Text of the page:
Finally, they are required to sign a halachic (according to Jewish law) prenuptial agreement stipulating financial sanctions if one partner refuses to consent to a divorce to prevent incidents of “chained” women, or men.
One severe impediment to conducting Orthodox weddings in Israel outside of the Chief Rabbinate is that an amendment to the Law for Marriage and Divorce passed in 2013 stipulates that a person who fails to register his marriage with the Chief Rabbinate, and an individual who conducts a wedding ceremony for a couple, are liable to a two-year jail sentence.
Hashgacha Pratit says, however, that couples the Chief Rabbinate refuses to marry would not be included in the terms of this law, since according to the Chief Rabbinate, they could not marry in a Jewish ceremony anyway.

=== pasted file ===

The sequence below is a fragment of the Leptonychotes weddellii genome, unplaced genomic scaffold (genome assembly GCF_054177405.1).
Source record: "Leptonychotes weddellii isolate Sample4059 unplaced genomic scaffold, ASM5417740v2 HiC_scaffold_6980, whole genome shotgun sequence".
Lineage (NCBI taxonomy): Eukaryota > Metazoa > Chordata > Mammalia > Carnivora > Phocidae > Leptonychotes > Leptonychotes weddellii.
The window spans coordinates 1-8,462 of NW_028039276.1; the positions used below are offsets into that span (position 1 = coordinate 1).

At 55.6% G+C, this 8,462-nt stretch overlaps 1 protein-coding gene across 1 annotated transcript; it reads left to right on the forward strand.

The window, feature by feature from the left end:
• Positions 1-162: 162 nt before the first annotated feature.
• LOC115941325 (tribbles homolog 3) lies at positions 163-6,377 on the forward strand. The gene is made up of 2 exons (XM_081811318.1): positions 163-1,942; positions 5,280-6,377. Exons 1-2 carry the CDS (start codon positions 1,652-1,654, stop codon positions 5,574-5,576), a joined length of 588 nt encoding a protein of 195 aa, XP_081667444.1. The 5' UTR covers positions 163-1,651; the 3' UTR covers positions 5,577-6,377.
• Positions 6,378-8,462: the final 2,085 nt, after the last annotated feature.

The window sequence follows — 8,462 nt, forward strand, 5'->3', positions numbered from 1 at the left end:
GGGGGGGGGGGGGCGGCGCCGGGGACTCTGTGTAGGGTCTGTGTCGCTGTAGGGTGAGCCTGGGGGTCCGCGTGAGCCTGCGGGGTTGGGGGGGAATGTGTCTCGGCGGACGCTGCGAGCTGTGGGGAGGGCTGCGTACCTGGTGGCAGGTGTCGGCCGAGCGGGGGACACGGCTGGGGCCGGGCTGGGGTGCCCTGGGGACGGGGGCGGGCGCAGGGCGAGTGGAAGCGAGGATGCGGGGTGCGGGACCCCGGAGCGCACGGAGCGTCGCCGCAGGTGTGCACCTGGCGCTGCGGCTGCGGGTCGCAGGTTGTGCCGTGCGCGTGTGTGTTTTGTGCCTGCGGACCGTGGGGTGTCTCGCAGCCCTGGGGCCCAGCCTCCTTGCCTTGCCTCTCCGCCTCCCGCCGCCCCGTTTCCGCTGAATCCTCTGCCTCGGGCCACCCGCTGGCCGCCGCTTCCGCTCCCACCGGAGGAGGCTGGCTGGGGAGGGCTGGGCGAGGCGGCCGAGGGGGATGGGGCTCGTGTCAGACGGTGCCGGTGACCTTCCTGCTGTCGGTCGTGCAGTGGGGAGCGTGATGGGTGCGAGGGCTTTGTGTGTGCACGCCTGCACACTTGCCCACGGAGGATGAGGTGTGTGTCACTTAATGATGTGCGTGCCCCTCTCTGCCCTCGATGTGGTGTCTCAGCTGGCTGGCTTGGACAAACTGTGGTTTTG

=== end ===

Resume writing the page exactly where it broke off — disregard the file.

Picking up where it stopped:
Another loophole relates to a couple who married in a civil ceremony abroad, registers their marriage with the Interior Ministry and then seeks to marry through the new wedding service. Such a couple could also not be prosecuted, Hashgacha Pratit says, since they are already registered as married.
Couples who do not marry in a civil ceremony abroad, but seek to simply marry through the new wedding service in Israel, could face more difficulties. However, Hashgacha Pratit has various practical solutions to circumventing this problem, which it does not wish to publicize at this stage.
The new initiative is undoubtedly a challenge to the Chief Rabbinate. Davidson says he is not seeking to bring down the institution, but rather to provide an alternative – something that has always been available in Jewish history.
“The Chief Rabbinate has a right to its halachic opinion, and I don’t want to force my opinion on them, but they don’t have a right to force their opinion on any other rabbi.
“Should the state decide for me who my rabbis is?” he demands. “Not for me. Those who accept the rabbinate – that’s fine. But others have a right to their opinion, too.”